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A commercial mortgage is a mortgage loan secured by commercial property, such as an office building, shopping center, industrial warehouse, or apartment complex. The proceeds from a commercial mortgage are typically used to acquire, refinance, or redevelop commercial property.
Commercial mortgages are structured to meet the needs of the borrower and the lender. Key terms include the loan amount (sometimes referred to as "loan proceeds"), interest rate, term (sometimes referred to as the "maturity"), amortization schedule, and prepayment flexibility. Commercial mortgages are generally subject to extensive underwriting and due diligence prior to closing. The lender's underwriting process may include a financial review of the property and the property owner (or "sponsor"), as well as commissioning and review of various third-party reports, such as an appraisal.
There were $3.1 trillion of commercial and multifamily mortgages outstanding in the U.S. as of June 30, 2013. Of these mortgages, approximately 49% were held by banks, 18% were held by asset-backed trusts (issuers of CMBS), 12% were held by government-sponsored enterprises and Agency and GSE-backed mortgage pools, and 10% were held by life insurance companies.
Commercial mortgages can be structured as first liens or, if a greater loan amount is desired, the borrower may be able to obtain subordinate financing as well, sometimes structured as a mezzanine note or as preferred equity, which generally carries a higher interest rate.
Interest rates for commercial mortgages may be fixed-rate or floating rate. Fixed-rate mortgages on stabilized commercial real estate are generally priced based on a spread to swaps, with the swap spread matched to the term of the loan. Market interest rates as well as underwriting factors greatly affect the interest rate quoted on a particular piece of commercial real estate. Interest rates for commercial mortgages are usually higher than those for residential mortgages.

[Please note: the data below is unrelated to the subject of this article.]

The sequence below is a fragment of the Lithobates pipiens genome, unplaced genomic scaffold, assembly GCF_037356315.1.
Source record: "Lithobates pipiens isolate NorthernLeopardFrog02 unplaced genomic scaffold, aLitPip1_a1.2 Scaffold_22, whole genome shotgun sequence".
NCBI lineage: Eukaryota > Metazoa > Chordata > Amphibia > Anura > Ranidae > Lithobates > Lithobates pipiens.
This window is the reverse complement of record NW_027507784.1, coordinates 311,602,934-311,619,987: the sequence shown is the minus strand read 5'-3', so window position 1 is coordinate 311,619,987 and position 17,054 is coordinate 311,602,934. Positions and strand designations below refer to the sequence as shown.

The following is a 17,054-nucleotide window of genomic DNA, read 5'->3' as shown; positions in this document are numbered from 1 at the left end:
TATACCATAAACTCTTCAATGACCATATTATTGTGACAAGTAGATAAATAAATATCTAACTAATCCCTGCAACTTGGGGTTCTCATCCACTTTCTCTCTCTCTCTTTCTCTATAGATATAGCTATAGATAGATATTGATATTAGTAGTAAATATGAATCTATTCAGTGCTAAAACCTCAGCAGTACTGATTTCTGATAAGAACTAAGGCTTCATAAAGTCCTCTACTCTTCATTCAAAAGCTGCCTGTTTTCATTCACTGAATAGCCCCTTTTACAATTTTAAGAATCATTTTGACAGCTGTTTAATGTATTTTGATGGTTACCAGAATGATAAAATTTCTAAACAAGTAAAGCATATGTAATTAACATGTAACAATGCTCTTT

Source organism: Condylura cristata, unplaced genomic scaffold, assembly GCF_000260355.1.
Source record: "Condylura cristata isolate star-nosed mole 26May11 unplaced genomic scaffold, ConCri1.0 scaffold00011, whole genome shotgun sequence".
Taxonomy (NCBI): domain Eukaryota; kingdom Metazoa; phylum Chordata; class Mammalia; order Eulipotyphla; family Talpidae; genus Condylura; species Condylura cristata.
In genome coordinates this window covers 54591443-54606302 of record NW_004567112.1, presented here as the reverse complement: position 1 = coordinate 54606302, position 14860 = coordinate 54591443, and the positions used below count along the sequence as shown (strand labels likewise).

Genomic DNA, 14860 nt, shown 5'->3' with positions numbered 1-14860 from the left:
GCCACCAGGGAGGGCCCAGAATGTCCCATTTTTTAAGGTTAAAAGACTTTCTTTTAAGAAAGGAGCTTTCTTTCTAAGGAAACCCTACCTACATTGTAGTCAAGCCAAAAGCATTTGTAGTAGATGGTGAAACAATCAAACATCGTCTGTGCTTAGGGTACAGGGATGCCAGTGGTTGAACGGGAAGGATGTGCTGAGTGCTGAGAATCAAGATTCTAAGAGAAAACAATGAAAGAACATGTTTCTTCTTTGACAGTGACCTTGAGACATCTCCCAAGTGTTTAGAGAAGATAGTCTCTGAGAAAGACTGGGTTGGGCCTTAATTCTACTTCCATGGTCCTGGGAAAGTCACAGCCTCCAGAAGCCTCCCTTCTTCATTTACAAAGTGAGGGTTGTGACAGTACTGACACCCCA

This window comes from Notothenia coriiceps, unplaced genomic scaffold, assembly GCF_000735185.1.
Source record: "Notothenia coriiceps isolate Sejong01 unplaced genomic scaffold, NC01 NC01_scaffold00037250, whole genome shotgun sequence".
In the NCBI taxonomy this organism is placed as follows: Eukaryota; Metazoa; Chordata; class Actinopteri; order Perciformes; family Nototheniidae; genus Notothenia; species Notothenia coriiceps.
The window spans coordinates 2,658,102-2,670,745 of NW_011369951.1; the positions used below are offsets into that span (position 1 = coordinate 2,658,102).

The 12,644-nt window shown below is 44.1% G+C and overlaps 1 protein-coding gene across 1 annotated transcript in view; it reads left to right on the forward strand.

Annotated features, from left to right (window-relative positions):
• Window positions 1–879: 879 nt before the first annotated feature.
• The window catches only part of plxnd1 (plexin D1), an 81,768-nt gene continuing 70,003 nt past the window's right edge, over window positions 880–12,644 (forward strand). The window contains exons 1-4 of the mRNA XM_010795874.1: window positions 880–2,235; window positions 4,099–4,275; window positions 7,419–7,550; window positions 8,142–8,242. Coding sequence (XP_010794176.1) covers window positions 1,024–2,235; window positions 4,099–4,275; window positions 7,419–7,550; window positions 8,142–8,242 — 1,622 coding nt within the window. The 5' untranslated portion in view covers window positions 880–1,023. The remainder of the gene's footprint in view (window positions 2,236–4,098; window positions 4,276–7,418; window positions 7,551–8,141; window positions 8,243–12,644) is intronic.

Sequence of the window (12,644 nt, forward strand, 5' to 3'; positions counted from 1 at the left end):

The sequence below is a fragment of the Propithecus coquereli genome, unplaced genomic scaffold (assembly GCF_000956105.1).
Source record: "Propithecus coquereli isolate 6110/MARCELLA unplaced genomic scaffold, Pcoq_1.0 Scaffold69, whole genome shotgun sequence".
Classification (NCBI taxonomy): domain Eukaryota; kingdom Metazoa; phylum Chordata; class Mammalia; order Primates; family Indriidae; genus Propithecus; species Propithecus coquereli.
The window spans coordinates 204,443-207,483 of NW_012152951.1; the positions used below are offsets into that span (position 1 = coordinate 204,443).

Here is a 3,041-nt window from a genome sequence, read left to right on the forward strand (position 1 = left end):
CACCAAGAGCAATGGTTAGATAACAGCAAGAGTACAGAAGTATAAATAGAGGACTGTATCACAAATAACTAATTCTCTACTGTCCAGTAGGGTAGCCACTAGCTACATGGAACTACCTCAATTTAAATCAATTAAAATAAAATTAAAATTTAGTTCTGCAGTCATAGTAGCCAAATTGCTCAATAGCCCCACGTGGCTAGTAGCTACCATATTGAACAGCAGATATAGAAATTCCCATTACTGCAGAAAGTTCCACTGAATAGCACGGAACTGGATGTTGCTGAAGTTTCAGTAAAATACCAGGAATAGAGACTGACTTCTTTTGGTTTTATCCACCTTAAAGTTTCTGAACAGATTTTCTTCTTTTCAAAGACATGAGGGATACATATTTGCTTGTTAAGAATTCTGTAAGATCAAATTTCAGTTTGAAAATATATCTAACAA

Many commercial mortgage lenders require an application fee or good-faith deposit, which is typically used by the lender to cover underwriting expenses such as an appraisal on the property. Commercial mortgages may also have origination or underwriting fees (paid at close as a reduction in loan proceeds) and/or exit fees (paid when the loan is repaid).
The term of a commercial mortgage is generally between five and ten years for stabilized commercial properties with established cash flows (sometimes called "permanent loans"), and between one and three years for properties in transition, for example, newly opened properties or properties undergoing renovation or repositioning (sometimes called "bridge loans"). Mortgages on multifamily properties that are provided by a government-sponsored enterprise or government agency may have terms of thirty years or more. Some commercial mortgages may allow extensions if certain conditions are met, which may include payment of an extension fee. Some commercial mortgages have an "anticipated repayment date," which means that if the loan is not repaid by the anticipated repayment date, the loan is not in default.
Commercial mortgages frequently amortize over the term of the loan, meaning the borrower pays both interest and principal over time, and the loan balance at the end of the term is less than the original loan amount. However, unlike residential mortgages, commercial mortgages generally do not fully amortize over the stated term, and therefore frequently end with a balloon payment of the remaining balance, which is often repaid by refinancing the property. Some commercial mortgages have an interest-only period at the beginning of the loan term during which time the borrower only pays interest.
Commercial loans vary in their prepayment terms, that is, whether or not a real estate investor is allowed to refinance the loan at will. Some portfolio lenders, such as banks and insurance companies, may allow prepayment flexibility. In contrast, for a borrower to prepay a conduit loan, the borrower will have to defease the bonds, by buying enough government bonds (treasuries) to provide the investors with the same amount of income as they would have had if the loan was still in place.
A commercial mortgage is typically taken on by a special purpose entity such as a corporation or an LLC created specifically to own just the subject property, rather than by an individual or a larger business. This allows the lender to foreclose on the property in the event of default even if the borrower has gone into bankruptcy, that is, the entity is "bankruptcy remote".
Commercial mortgages may be recourse or non-recourse. A recourse mortgage is supplemented by a general obligation of the borrower or a personal guarantee from the owner(s) of the property, which makes the debt payable in full even if foreclosure on the property does not satisfy the outstanding balance. A nonrecourse nonrecourse mortgage is secured only by the commercial property that serves as collateral. In an event of default, the creditor can foreclose on the property, but has no further claim against the borrower for any remaining deficiency.